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Seth Fowler

Seth Fowler is a licensed real estate sales professional with Williams Trew Real Estate in Fort Worth. Statements and opinions are his own - no matter how correct. Seth has been involved in the home sales and real estate business in DFW since 2004. He and his family have lived in the Fort Worth area for the past 15 years. You can reach Seth at 817.980.6636. Seth also loves bow ties.

Reader Interactions


  1. Mindy McClure says

    If you check out the Facebook of Chris Tackett–HR Director at Coca-Cola, you will get a wealth of research that shines a light on the A-F ratings. Basically, they are more indicative in most situations of the percentage of students that have the extra, very real, challenge of poverty. Districts receiving a high grade should avoid patting themselves on the back, because most have the benefit of educating children from families with means. I hope our state gets real about public education. I don’t know how much longer we can expect our schools to make do with less. When I look into vouchers, I don’t see the success stories that can measure up to the ones I see in public education. Vouchers, in large part, have a history of corruption and failure. So sad that Texas lawmakers appear to be chasing the money at the expense of our kids.

    • renato says

      How about the history of failure and corruption at Dallas County Schools, an entity which no longer provides services but for which tax payers still owe upwards of $100 million – not counting whatever is going on with the proposed DISD rate increase that just happens to coincide with the need to replicate the services that DCS was supposed to provide? And people like you are the ones who are chasing parents’ money at the expense of children who would otherwise benefit from a better education. Well past time to end the system where the taxpayer is the default payee not only for teacher, administrator, and school board member incompetence but also for outright crooks like Caraway.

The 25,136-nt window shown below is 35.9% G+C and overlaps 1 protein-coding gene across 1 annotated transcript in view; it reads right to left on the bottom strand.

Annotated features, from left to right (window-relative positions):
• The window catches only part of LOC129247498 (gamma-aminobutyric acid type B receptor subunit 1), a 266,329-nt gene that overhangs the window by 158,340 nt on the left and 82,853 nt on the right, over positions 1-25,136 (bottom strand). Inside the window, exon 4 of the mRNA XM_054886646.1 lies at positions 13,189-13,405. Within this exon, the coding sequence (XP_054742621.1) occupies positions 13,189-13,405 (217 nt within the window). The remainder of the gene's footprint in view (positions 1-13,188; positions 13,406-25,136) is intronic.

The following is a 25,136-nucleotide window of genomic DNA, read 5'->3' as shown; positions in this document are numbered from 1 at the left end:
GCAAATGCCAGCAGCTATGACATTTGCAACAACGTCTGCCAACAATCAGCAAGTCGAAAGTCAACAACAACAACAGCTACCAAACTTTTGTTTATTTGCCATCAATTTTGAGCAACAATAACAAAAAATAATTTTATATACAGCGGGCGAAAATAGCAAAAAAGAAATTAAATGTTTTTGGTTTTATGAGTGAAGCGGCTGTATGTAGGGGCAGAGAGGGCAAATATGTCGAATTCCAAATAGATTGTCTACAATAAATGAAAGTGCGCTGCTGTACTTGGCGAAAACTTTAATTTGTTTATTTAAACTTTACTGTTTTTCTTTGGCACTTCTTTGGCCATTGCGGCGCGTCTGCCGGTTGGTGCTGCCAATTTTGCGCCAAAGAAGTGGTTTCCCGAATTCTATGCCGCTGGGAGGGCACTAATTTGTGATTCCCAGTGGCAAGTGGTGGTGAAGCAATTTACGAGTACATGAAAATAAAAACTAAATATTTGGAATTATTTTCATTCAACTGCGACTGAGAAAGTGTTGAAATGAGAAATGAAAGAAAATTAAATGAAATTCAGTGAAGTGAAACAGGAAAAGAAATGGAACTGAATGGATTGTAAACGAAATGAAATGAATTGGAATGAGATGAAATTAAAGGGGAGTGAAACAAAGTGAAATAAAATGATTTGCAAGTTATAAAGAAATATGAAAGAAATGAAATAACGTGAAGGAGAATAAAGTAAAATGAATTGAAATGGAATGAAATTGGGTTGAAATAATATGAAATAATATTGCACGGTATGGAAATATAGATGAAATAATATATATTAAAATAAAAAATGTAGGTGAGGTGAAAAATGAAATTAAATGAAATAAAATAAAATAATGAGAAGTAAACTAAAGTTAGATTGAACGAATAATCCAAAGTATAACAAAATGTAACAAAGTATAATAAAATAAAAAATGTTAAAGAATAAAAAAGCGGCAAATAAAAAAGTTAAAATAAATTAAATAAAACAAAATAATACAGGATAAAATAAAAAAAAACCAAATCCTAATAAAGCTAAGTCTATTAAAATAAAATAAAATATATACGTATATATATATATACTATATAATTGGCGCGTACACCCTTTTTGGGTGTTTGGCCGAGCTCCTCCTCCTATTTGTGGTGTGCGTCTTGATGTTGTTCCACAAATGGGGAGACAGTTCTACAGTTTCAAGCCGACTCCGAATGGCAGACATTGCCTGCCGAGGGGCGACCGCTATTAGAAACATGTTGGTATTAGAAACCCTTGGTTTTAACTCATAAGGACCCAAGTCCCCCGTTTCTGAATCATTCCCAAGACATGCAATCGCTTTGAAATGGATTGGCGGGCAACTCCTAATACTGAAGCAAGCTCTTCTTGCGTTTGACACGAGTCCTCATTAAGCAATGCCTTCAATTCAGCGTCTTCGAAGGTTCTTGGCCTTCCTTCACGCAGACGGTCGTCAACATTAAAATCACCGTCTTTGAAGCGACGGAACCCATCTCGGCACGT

• mmSeth Fowler says

        Tried not to get too political in my blog about public schools and real estate – but yes, our public education is mired in corruption and antiquated, agrarian mindset of learning and emphasis on what is deemed important. It’s sad to hear all these blowhard, lifelong politicians spew their rhetoric and grandstand to their constituency when it comes to education – really, a politician is NOT going to be for better education? C’mon…stop pandering! It’s too late for words and it’s probably too late for action in our public education system – not just in Texas but U.S.-wide.

        What really stinks is when tax payers are being squeezed more-and-more for money to support this sinking ship and yet those with means send their kids to private schools that start around $10K a year and rapidly increase…all for what? Districts with high grades should ABSOLUTELY pat themselves on their backs because they are making the most of what they are allowed and what they can do with many students…most of whom don’t even want to be there.

        I am especially proud of the larger ISDs across the state as well as those that don’t have excess of means…I expect Southlake, Highland Park and other “rich districts” to have a high rating – if they didn’t then there would be a tremendous issue. But it’s the districts like Azle (a rural town that isn’t wealthy) and H-E-B and Birdville districts that received “B” grades that I’m proud of….those districts are multi-cultural, diverse in income and not that small…

        I am hopeful with the new Superintendent of FWISD – a very impressive gentleman – that he can help get the district to a higher rating…and yes, I know it’s not about ratings

        So if you want to do something and help…join Reading Partners, volunteer at your local school – or an underprivileged school with tremendous needs…I am extremely proud of Williams Trew Real Estate (my broker) that has a large volunteer contingent not only of money-givers but time-givers…it’s through those avenues that kids are going to learn to read and hopefully not become a statistic of an outdated and often-times corrupt education system

        Thanks to all for reading, commenting and sharing thoughts and feelings…stay Dirty!

        Now back to real estate stuff….